But in the years since, Orman has shed his party label. In 2010, he co-founded the Common Sense Coalition to give a voice to voters in what he calls “the sensible middle.” He said he voted for Mitt Romney (R) for president in 2012.

Addressing a group of retired teachers in Wichita last week, Orman described his ideology as “fiscally responsible and socially tolerant.” He supports abortion rights, same-sex marriage and comprehensive immigration reform. He called last year’s partial federal government shutdown “the height of insanity.”

Orman also advocates broad tax reform and voices alarm about long-term deficit challenges posed by entitlement spending. In a recent interview with conservative columnist George Will, Orman said he was sympathetic to arguments put forward by Rep. Paul Ryan (R-Wis.).

A vigorous campaigner, Orman, 45, provides a sharp contrast with Roberts, who at 78 is running for his fourth Senate term and until recently had done relatively little campaigning. Orman and his five siblings were raised by a single mother in Mankato, Minn. His father ran a furniture store in Stanley, Kan., which Orman said became “a second home” in his teenage years before he went to Princeton University.

Orman now lives in Olathe, a suburb of Kansas City, Mo. He co-founded Denali Partners, a firm that buys, sells and advises businesses. Orman has between $21.5 million and $86 million in assets, according to his federal financial disclosure. In last week’s interview, Orman said he would not release his tax returns or reveal his effective tax rate.

Orman recruited his campaign team from both sides of the aisle. Pollster David Beattie, ad maker Eric Adelstein and spokesman Mike Phillips previously worked on Democratic campaigns, while campaign manager Jim Jonas and spokesman Sam Edelen have roots in Republican politics.

In the face of Orman’s surge, the national GOP pressured Roberts to replace his campaign leadership this month with out-of-state operatives. They are led by Virginia strategist Chris La­Civita, a key player in the Swift Boat Veterans for Truth attacks against 2004 Democratic presidential nominee John F. Kerry.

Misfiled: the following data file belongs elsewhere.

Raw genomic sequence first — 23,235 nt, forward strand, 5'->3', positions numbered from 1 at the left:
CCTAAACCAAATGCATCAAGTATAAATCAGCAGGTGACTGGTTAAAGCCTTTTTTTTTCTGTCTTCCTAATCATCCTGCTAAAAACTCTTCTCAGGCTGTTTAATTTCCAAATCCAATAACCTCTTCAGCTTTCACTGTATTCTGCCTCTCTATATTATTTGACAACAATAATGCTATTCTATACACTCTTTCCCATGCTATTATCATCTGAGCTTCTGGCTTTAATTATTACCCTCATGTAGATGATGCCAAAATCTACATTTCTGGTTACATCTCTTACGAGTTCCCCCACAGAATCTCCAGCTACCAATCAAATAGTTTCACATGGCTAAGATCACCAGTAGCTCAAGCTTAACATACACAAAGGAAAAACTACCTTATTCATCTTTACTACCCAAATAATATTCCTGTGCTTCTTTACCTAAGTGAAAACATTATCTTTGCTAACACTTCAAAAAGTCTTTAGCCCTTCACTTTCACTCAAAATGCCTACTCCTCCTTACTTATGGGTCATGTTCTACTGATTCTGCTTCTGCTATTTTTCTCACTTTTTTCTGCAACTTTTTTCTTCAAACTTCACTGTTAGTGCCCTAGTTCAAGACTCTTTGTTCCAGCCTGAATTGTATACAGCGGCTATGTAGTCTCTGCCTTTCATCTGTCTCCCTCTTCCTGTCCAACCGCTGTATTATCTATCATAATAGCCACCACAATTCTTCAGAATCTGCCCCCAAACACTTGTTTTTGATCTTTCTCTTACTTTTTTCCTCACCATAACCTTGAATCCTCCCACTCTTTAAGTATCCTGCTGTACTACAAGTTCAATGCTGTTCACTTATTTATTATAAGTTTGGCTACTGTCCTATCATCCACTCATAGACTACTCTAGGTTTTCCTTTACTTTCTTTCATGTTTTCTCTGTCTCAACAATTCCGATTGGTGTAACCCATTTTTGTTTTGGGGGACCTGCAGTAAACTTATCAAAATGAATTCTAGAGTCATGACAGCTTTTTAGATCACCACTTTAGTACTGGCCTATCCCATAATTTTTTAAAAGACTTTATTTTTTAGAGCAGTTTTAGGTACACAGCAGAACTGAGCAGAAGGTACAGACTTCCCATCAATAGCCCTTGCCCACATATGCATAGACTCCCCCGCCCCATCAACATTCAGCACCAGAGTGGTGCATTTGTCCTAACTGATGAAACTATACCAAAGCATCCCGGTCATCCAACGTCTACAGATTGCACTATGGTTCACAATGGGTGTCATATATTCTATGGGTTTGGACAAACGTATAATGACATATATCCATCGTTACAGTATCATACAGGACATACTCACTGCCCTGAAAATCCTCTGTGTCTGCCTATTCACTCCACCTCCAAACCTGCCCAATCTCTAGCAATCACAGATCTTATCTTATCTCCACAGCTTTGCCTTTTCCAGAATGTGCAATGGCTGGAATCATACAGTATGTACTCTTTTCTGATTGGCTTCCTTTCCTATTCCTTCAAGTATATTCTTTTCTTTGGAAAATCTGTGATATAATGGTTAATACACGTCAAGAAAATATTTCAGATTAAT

With LaCivita on board, the Roberts team has aggressively fed and promoted media stories about Orman’s ties to Gupta, who began his two-year prison term in June. Last year, Gupta selected Orman to represent him on the board of New Silk Route, a global private-equity partnership based in the Cayman Islands, a popular tax shelter locale. Orman left the board this year, before launching this campaign.

For Orman, the fallout has not been pretty. In Wednesday’s Topeka Capital-Journal, the banner headline read: “Light shed on Orman’s dealings with felon.”

Roberts’s new campaign manager, Corry Bliss, said there was much more to come. “The opposition research on Greg Orman, we’re on Chapter One,” Bliss said. “Over the next coming weeks, we’ll be learning who the real Greg Orman is.”

In the interview, Orman said he was “absolutely shocked” by Gupta’s fraud conviction.

“He made a mistake, and ultimately he’s paying for it,” Orman said. “But I am not the kind of person who abandons a good friend when they make a mistake. And so I’ve been a friend to him since this came out, and I’m still a friend of his.”

By contrast, Orman said, Roberts “throws a friend away when it serves his purposes.” Roberts called on Kathleen Sebelius, a former Kansas governor and Roberts family friend, to resign as Obama’s health secretary. And he voted against a U.N. treaty banning discrimination against people with disabilities, despite Dole’s personal plea.

“He threw Bob Dole under the bus on the U.N. treaty on disabilities — had him sit on the floor in the United States Senate and then they wheeled Bob Dole out when it was clear the bill was going to fail,” Orman said.

Talking to the retirees in Wichita, Orman said he was running because he was tired of partisan combat.

“We’re still sending the worst of both parties to Washington,” he said. “They draw childish lines in the sand, they refuse to cooperate and, as a result, inaction has replaced leadership in solving our country’s most pressing problems.”

Voters said they found Orman’s message appealing, if unconvincing.

“I think he’s somewhat living in a world of dreams when he says that he can bring the two parties together,” said Diane Wahto, a retired teacher and poet. “But if anybody can, he can.”